Anne-Gaelle Borg (L) and Nikki Chaudhary (R)
won the top blog competition prizes…
Our #Forests2015 blog competition
received 63 entries from 32 countries
. The battle was fierce, but also fun.
While we agree with “Hot Chocolate” who sung “Everyone’s a winner” back in 1978, we HAD to select a few, who were more “winning” than others.. 🙂
The large youth team, participating in the World Forestry Congress, organized a spontaneous flash mob at the conference.
Young, vibrant and ready to take on the world of forestry! “We want to effectively engage in forestry issues and be part of decisions that are being made,” declared a group of young people at the XIV World Forestry Congress.
Youth made it clear that they want to engage actively in forestry issues and natural resources sustainability. They ooze potential and yet they feel less is being invested to cater for their ambitious goals- education that equips them with relevant skills from elementary to tertiary level.
Restored and restoring hillsides in
north Hwuanghae province (Republic of Korea)
We live in a scary world. Scary because we have lost more forest than we have remaining, scary because we have more degraded land than arable land, and scary that energy scarcity affects one third of the world’s population.
And how crazy is it that there are more people with mobile phones than have toilets?
So in sharing my vision with you on how agroforestry can help solve some of the persistent and perennial problems of our world, I would like to leave you with three key messages. But first a reminder of what agroforestry is. Put simply, agroforestry is about trees in agricultural landscapes. It is often hailed as the perfect marriage of agriculture and forestry, with beneficial combinations that are more profitable, more sustainable and more resilient than their individual components.
Read more on the World Agroforestry Blog
An agroforestry system (interplanting poplar trees and wheat) in southern France. The system produces more grain and wood by hectare than if the two crops were cultivated separately
“We are looking at a revolution,” declared Dennis Garrity, UNCCD Drylands Ambassador and Chair of the EverGreen Agriculture Partnership, at the 14thWorld Forestry Congress in Durban. Opening a World Café on trees and resilience he said, “The agriculture that we see today will be transformed into one where trees are integrated into every agricultural system.”
Desde las prácticas en el manejo de los bosques pasando por la tecnología para su aprovechamiento todo el sector exige una nueva visión, se necesita innovación.
Eso es lo que “Speaker corner” es, Cristine y Andrea nos explican en que consiste y cuál es su impacto en el XIV Congreso Forestal Mundial
Blogpost by José Carlos Martínez Hernández
Insight Robotics uses thermal imagining to detect fires early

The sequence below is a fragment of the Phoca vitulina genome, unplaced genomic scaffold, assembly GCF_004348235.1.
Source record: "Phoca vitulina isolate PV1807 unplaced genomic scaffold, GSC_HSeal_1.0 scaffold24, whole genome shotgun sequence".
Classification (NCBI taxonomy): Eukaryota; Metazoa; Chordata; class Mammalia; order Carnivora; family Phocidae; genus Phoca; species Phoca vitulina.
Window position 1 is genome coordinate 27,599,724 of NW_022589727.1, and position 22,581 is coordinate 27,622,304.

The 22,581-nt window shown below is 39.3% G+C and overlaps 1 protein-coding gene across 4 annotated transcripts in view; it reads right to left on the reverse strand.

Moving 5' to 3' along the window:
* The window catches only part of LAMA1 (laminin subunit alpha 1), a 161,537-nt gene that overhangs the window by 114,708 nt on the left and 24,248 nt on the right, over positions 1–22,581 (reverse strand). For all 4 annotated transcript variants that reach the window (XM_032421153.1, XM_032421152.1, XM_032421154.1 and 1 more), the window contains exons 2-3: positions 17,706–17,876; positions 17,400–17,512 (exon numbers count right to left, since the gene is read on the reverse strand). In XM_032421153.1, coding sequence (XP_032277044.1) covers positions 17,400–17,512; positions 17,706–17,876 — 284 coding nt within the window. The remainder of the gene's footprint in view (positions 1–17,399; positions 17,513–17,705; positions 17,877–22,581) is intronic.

Uncontrolled Forest Fires remains one of the biggest risks facing the forests today.
Fires have the ability to destroy thousands of trees. Fire management within forestry is critical to avoid economic losses and to protect the lives of people and the natural environment. A good fire risk strategy will include elements of fire prevention, detection and suppression.
Applause and more applause at the end of a play by junior students about the effects of human activity on the environment.
The story performed by students of the Ntabezwe Junior Secondary School in the Eastern Cape, South Africa portrays a rural farming community where some people have some degree of knowledge of the importance of forests and caring for the ecosystem. Rural communities in the country are led by traditional leaders called Chiefs.
One member of the community is seen burning a tree, and another clearing a piece of forest land for farming purposes. Both are at fault of destroying the ecosystem but neither one is aware. One of them eventually reports the other to the Chief. But it turns out both need to be educated. The assistant to the Chief then explains to the women about existing policies which regulate the protection of the environment.
We are today’s youth. We live in the world you, the elders created.
Tomorrow, it is our turn to be the world’s custodians.
The world you are about to hand us, faces many challenges: climate change, soil degradation, sustainable and productive agriculture.
As you did not resolve these issues, we, today’s youth will have to. We want to give a better world to our children. Today, we want to prepare ourselves, with the knowledge and experience to create that better world.
Naturally, we were interested in the event ‘The Restoration Generation: Can Africa bring 100 million hectares degraded land into restoration by 2030?’.
An artist’s impression of a Kapchorwa landscape.
Experience from Uganda shows that when villages and districts create regulations to manage forests and restoration, benefits flow.
Through collective awareness of land-management challenges at the grassroots level, governments and others are effectively coerced to make policy responses for the protection of land and natural resources in a landscape, benefiting humans and the environment. Furthermore, approaching these issues through a Landcare mindset is critical for sustainability.
Read more on the World Agroforestry Blog